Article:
Courage, the Missing Competency

Image courtesy of Flickr/Katie Thebeau

Diversity and inclusion are the functional job of the chief diversity officer. However, it is an organization’s leadership who must practice diversity and create a culture that supports inclusion. In my experience, organizations do not systemically follow this reality. Often things aren’t done because the diversity office is trying to determine how courageous it wants to be, and leadership is waiting for the CDO to provide guidance on how it can support inclusion.

Doing the work of diversity and inclusion courageously requires the diversity leader to discuss candidly the diversity challenges and opportunities available in the organization. Courage is not demonstrated through prolonged and sustained confrontation. Instead, the diversity officer — armed with data — proactively reveals issues that need to be addressed and what steps are necessary to address them along with realistic time lines.

Courage also requires the diversity leader to discuss candidly when issues are not being resolved and their effect on the organization and its employees. To do so requires a shift for diversity officers who must consider whether displaying such courage will cost them their jobs.

It can also be a shift for diversity officers for whom courage is not a natural part of their toolkit. It requires introspection. It also requires the diversity officer to ask whether by not being courageous, he or she is colluding with the organization, cooperating with others to reinforce stereotypical attitudes and prevailing behavior and norms.

A CDO who displays courage will tell leaders when their efforts to diversify are not working because certain members refuse to acknowledge their own diversity issues. That CDO will name those leaders so the CEO can act accordingly.

CDOs are not displaying courage when the CEO talks about diversity but holds none accountable for measurable results, and they say nothing. If the CDO refuses to address this with the CEO the organization will not move forward on diversity and will never embrace inclusion.

CDOs must link courage with inclusion to ensure diversity is sustainable, not the flavor of the day or an add-on. Every day leaders must strive for a diverse organization and be held accountable. By speaking out when this is not happening, the CDO increases the chances diversity efforts will become part of the organization; this leads to inclusion.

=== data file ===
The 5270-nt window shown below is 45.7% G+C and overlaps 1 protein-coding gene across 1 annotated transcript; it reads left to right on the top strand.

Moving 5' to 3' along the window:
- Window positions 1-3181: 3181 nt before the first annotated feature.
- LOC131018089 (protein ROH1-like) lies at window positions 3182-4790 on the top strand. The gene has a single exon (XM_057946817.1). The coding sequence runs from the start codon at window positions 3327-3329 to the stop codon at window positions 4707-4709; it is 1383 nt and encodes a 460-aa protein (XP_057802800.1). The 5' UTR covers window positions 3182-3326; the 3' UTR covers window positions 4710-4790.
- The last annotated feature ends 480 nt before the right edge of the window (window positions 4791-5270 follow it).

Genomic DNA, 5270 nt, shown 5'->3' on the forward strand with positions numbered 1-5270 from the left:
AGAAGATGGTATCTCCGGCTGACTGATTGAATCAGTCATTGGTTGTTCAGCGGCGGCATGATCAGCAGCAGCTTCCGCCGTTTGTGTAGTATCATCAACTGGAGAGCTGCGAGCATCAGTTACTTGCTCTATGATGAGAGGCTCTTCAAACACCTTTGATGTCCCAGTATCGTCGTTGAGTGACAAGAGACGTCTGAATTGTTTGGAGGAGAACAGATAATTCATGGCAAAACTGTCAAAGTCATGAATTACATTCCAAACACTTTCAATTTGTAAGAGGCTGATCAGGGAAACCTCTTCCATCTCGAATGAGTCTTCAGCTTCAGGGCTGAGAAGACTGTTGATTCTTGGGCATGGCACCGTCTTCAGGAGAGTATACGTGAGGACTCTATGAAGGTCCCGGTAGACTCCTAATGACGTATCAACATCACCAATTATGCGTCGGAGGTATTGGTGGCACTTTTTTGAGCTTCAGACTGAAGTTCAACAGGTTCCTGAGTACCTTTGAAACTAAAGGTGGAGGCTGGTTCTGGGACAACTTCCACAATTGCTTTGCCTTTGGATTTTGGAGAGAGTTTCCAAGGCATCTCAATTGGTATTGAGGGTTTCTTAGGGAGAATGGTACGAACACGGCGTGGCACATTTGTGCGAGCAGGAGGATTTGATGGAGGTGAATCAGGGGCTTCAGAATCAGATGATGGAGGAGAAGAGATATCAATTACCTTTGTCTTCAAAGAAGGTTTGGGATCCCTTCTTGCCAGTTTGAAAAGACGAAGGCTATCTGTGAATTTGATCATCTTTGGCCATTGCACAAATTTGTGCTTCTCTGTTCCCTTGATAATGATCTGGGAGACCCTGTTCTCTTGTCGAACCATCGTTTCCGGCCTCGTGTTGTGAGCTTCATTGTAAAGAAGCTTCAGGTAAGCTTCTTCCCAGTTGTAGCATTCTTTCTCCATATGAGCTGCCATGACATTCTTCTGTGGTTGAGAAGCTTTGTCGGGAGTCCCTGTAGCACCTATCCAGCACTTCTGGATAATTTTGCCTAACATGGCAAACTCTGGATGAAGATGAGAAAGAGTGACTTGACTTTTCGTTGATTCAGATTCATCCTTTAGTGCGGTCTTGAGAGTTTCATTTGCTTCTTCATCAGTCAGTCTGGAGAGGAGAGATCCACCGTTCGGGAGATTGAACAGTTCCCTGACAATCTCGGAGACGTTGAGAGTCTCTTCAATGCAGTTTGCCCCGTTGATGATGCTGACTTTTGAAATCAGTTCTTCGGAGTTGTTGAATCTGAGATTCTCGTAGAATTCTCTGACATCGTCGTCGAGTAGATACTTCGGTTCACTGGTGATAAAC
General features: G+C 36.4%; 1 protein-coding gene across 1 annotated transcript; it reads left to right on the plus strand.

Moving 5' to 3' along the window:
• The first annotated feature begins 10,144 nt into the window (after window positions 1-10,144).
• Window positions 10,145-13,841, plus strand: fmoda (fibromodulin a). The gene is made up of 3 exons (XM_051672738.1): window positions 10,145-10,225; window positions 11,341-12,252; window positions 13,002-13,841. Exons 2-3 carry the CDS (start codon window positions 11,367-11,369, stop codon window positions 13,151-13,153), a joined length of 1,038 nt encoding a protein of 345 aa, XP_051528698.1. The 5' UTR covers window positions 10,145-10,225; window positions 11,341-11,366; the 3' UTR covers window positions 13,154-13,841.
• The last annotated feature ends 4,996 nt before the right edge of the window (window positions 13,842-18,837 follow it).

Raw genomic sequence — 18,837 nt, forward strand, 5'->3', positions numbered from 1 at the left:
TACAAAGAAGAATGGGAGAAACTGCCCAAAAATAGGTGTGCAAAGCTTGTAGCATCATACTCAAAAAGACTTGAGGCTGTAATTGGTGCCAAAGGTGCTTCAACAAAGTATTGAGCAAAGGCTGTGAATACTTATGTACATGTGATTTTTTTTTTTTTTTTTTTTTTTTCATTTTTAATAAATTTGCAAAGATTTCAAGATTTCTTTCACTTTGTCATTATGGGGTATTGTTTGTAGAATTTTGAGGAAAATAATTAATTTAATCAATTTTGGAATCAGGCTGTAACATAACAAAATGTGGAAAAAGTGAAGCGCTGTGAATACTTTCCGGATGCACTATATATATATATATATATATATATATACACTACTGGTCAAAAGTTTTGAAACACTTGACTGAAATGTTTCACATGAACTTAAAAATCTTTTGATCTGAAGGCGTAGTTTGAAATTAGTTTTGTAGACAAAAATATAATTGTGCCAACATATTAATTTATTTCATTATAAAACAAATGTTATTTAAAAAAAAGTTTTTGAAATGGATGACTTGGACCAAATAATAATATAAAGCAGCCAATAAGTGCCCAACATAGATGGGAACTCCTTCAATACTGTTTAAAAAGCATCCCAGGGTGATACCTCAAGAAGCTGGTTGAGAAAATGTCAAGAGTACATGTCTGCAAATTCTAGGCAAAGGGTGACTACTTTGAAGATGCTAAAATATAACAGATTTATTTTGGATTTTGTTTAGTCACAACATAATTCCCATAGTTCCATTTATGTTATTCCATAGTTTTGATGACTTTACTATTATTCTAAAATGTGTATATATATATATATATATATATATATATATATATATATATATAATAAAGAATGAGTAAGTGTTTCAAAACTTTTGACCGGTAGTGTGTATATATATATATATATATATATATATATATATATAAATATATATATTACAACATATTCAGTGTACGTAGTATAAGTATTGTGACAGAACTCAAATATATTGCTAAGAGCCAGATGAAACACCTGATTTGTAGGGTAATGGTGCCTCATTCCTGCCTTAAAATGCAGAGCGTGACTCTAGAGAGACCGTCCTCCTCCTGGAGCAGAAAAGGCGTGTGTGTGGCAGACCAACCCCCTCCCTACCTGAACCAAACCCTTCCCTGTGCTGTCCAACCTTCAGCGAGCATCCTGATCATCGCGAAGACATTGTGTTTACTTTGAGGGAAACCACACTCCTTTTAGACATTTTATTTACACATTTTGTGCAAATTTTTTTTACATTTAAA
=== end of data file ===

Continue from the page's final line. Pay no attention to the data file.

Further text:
CDOs, the question is not whether you have a seat at the table. It’s whether leaders hear your voice and act. Organizational leadership look to you for advice. That advice requires you to assess what risks you are willing to take, when, how and in what venue you will speak out, whether you are willing to leave if the organization does not follow your advice and what should accountability look like in an organization committed to diversity.

I have heard countless times from diversity officers that their leaders “just don’t get it.” “It” meaning diversity. I understand their frustration with leadership’s failure to fully understand and support penalization associated with diversity and inclusion.

Yet, the history of diversity in the United States is swathed in legal directives. Many leaders still view diversity as compliance. Their actions are strictly based on head count for so-called underrepresented groups based on U.S. Census data. CDOs in compliance mode will measure success exclusively by how many underrepresented people are in the organization. It’s hard for them to realize you can count numbers, and ensure your organization taps into the differences that lead to innovation and productivity. This confuses diversity with Equal Employment Opportunity and does not help promoteinclusion. Such CDOs need to expand their view of strategic diversity management.

All leaders need to understand and articulate that diversity is about ensuring a bias-free environment, using all employees’ skills and talents to their full potential. That requires diversity leaders to unpack their organizations to determine points of courage and how they can coach leaders to have frequent, frank conversations steeped in courage from both parties.

CDO, how courageous are you?

TM1114_DV_Shift_Chart The Courage to Ask
Source: Linda Babcock and Sarah Laschever,
"Women Don't Ask: Negotiation and the Gender Divide," Princeton University Press, 2003

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